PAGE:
Many of you have by now read the NY Observer story about Newsday, which famously put up a paywall for online content late last year. After a little over three months at it, only 35 people have reportedly decided to pay the $5 per week that Newsday is asking:
That astoundingly low figure was revealed in a newsroom-wide meeting last week by publisher Terry Jimenez when a reporter asked how many people had signed up for the site. Mr. Jimenez didn’t know the number off the top of his head, so he asked a deputy sitting near him. He replied 35.
The article goes on to qualify this shocking number a bit by saying that print Newsday subscribers get online access for “free” and that a subscription to local cable provider Optimum Cable (owned by Newsday’s parent) also provides free online Newsday access. So one might look at the picture a little differently in that larger context.
What we might infer from this example is that online paywalls are better used as a print retention tool or as part of a larger product bundle (if that’s an option). The online only subscriber acquisition is clearly a failure.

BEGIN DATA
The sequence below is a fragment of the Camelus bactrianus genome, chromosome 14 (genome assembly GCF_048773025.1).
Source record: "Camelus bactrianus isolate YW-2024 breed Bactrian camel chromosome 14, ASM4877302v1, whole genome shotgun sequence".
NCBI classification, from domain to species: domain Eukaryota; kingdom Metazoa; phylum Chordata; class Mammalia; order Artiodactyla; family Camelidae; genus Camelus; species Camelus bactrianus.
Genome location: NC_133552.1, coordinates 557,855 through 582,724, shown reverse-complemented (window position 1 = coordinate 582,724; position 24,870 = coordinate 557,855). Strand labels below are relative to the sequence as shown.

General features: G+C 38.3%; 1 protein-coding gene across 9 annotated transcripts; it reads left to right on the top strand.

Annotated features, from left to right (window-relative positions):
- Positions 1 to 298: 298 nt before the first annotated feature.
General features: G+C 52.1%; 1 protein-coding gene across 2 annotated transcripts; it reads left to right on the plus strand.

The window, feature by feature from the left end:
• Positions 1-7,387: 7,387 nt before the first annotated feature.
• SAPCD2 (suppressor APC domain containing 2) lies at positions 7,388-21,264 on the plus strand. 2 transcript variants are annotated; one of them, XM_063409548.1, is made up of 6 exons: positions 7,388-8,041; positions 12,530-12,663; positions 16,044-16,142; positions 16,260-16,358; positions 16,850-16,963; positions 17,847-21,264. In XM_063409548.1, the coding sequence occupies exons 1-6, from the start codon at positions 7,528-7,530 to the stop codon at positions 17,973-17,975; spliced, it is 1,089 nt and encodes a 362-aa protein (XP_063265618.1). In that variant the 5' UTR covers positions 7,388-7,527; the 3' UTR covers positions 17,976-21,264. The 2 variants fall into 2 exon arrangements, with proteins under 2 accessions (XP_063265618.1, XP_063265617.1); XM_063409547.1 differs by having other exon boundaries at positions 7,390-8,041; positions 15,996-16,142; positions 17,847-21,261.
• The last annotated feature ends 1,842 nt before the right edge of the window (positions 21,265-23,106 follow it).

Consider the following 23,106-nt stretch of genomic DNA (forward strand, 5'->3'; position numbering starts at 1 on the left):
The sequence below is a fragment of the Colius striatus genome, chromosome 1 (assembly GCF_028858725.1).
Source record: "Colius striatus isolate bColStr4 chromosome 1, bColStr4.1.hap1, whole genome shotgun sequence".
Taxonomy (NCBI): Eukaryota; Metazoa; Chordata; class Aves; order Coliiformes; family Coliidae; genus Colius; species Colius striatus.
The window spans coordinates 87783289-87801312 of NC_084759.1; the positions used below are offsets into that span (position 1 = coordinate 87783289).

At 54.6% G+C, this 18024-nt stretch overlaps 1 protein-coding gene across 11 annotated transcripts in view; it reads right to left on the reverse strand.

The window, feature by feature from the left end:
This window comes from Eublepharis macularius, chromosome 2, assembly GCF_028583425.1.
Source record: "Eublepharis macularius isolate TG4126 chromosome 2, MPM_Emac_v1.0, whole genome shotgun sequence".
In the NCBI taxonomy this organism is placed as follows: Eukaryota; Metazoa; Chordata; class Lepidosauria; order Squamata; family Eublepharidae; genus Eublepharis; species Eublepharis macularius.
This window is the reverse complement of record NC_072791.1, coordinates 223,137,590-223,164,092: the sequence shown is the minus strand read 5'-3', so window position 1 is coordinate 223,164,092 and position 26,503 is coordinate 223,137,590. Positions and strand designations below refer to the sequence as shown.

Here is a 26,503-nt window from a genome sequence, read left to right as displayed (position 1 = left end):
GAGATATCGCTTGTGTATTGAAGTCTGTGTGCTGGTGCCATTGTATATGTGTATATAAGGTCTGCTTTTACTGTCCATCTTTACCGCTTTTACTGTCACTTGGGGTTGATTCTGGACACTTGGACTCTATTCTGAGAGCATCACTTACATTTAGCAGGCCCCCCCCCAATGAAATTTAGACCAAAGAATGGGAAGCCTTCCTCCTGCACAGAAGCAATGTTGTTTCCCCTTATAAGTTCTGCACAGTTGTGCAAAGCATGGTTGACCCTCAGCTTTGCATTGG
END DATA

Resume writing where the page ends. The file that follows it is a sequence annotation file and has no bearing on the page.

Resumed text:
This Newsday episode is widely being seen as a cautionary tale or harbinger of doom for the NY Times in its effort to go forward with a tiered pricing model in 2011.
I was speaking about all this this earlier tonight with a friend who was a journalist and is still an editor and writer. He said that unlike the NY Times or WSJ Newsday doesn’t have the same high-quality content. However very few other papers in the US do either.
There’s also much discussion on this “tablet eve” of whether Apple’s new device will make people more inclined to pay for content and thus boost the coffers of traditional media. In some contexts it may, iTunes is a nearly “frictionless” payment system that makes it very easy to buy. But that by itself, and/or a shiny new device, won’t solve traditional media’s problems.
However, it will likely accelerate the necessary movement of traditional media into more earnest efforts toward multi-platform distribution that includes online, mobile and, now, tablets.
Related: Only 2.4% of print newspaper subscribers are reportedly paying for online news access where paywalls have gone up: